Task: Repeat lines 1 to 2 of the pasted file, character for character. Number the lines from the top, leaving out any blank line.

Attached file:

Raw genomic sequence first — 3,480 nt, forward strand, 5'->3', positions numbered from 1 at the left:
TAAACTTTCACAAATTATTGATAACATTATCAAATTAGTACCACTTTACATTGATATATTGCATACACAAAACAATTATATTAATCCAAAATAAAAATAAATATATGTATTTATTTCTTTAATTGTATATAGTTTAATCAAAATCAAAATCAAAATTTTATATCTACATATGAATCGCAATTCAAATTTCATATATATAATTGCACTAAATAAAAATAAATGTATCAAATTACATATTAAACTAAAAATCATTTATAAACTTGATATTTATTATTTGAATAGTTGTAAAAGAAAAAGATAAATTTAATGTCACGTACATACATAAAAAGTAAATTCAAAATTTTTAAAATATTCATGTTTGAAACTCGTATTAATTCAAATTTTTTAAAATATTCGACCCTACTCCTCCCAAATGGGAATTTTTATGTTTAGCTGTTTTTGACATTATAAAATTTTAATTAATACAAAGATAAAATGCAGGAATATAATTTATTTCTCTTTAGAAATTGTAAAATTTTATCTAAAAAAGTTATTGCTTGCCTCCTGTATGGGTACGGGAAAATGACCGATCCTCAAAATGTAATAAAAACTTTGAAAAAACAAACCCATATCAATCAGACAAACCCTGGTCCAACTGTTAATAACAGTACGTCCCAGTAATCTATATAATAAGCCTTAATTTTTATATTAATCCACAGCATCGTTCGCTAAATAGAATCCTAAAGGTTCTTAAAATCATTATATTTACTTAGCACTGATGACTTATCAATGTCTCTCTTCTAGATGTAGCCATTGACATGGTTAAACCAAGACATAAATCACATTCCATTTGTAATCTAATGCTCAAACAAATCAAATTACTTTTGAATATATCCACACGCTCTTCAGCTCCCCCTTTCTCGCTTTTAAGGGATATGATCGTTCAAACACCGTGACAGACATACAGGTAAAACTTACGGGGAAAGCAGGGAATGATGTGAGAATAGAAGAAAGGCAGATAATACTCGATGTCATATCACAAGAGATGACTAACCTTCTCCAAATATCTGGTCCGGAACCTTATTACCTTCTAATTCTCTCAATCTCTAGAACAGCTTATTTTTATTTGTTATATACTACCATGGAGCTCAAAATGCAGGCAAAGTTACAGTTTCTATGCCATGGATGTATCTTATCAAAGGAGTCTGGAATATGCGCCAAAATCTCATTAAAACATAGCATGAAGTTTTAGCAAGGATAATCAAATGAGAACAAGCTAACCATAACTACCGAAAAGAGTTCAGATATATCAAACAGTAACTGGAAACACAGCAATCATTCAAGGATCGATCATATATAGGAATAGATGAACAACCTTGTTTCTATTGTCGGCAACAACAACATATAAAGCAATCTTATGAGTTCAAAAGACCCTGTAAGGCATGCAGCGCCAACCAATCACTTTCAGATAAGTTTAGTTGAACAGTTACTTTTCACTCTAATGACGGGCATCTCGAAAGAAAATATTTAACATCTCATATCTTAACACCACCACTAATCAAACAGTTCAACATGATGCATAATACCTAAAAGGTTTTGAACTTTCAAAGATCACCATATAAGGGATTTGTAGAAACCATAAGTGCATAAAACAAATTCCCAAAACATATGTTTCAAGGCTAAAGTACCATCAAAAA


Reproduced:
Raw genomic sequence first — 3,480 nt, forward strand, 5'->3', positions numbered from 1 at the left:
TAAACTTTCACAAATTATTGATAACATTATCAAATTAGTACCACTTTACATTGATATATTGCATACACAAAACAATTATATTAATCCAAAATAAAAATAAATATATGTATTTATTTCTTTAATTGTATATAGTTTAATCAAAATCAAAATCAAAATTTTATATCTACATATGAATCGCAATTCAAATTTCATATATATAATTGCACTAAATAAAAATAAATGTATCAAATTACATATTAAACTAAAAATCATTTATAAACTTGATATTTATTATTTGAATAGTTGTAAAAGAAAAAGATAAATTTAATGTCACGTACATACATAAAAAGTAAATTCAAAATTTTTAAAATATTCATGTTTGAAACTCGTATTAATTCAAATTTTTTAAAATATTCGACCCTACTCCTCCCAAATGGGAATTTTTATGTTTAGCTGTTTTTGACATTATAAAATTTTAATTAATACAAAGATAAAATGCAGGAATATAATTTATTTCTCTTTAGAAATTGTAAAATTTTATCTAAAAAAGTTATTGCTTGCCTCCTGTATGGGTACGGGAAAATGACCGATCCTCAAAATGTAATAAAAACTTTGAAAAAACAAACCCATATCAATCAGACAAACCCTGGTCCAACTGTTAATAACAGTACGTCCCAGTAATCTATATAATAAGCCTTAATTTTTATATTAATCCACAGCATCGTTCGCTAAATAGAATCCTAAAGGTTCTTAAAATCATTATATTTACTTAGCACTGATGACTTATCAATGTCTCTCTTCTAGATGTAGCCATTGACATGGTTAAACCAAGACATAAATCACATTCCATTTGTAATCTAATGCTCAAACAAATCAAATTACTTTTGAATATATCCACACGCTCTTCAGCTCCCCCTTTCTCGCTTTTAAGGGATATGATCGTTCAAACACCGTGACAGACATACAGGTAAAACTTACGGGGAAAGCAGGGAATGATGTGAGAATAGAAGAAAGGCAGATAATACTCGATGTCATATCACAAGAGATGACTAACCTTCTCCAAATATCTGGTCCGGAACCTTATTACCTTCTAATTCTCTCAATCTCTAGAACAGCTTATTTTTATTTGTTATATACTACCATGGAGCTCAAAATGCAGGCAAAGTTACAGTTTCTATGCCATGGATGTATCTTATCAAAGGAGTCTGGAATATGCGCCAAAATCTCATTAAAACATAGCATGAAGTTTTAGCAAGGATAATCAAATGAGAACAAGCTAACCATAACTACCGAAAAGAGTTCAGATATATCAAACAGTAACTGGAAACACAGCAATCATTCAAGGATCGATCATATATAGGAATAGATGAACAACCTTGTTTCTATTGTCGGCAACAACAACATATAAAGCAATCTTATGAGTTCAAAAGACCCTGTAAGGCATGCAGCGCCAACCAATCACTTTCAGATAAGTTTAGTTGAACAGTTACTTTTCACTCTAATGACGGGCATCTCGAAAGAAAATATTTAACATCTCATATCTTAACACCACCACTAATCAAACAGTTCAACATGATGCATAATACCTAAAAGGTTTTGAACTTTCAAAGATCACCATATAAGGGATTTGTAGAAACCATAAGTGCATAAAACAAATTCCCAAAACATATGTTTCAAGGCTAAAGTACCATCAAAAA